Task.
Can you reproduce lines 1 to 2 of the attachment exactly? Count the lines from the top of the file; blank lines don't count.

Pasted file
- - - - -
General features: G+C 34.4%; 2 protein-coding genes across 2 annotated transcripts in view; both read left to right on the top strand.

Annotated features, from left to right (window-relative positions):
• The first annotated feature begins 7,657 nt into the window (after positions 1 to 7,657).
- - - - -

General features: G+C 34.4%; 2 protein-coding genes across 2 annotated transcripts in view; both read left to right on the top strand.

Annotated features, from left to right (window-relative positions):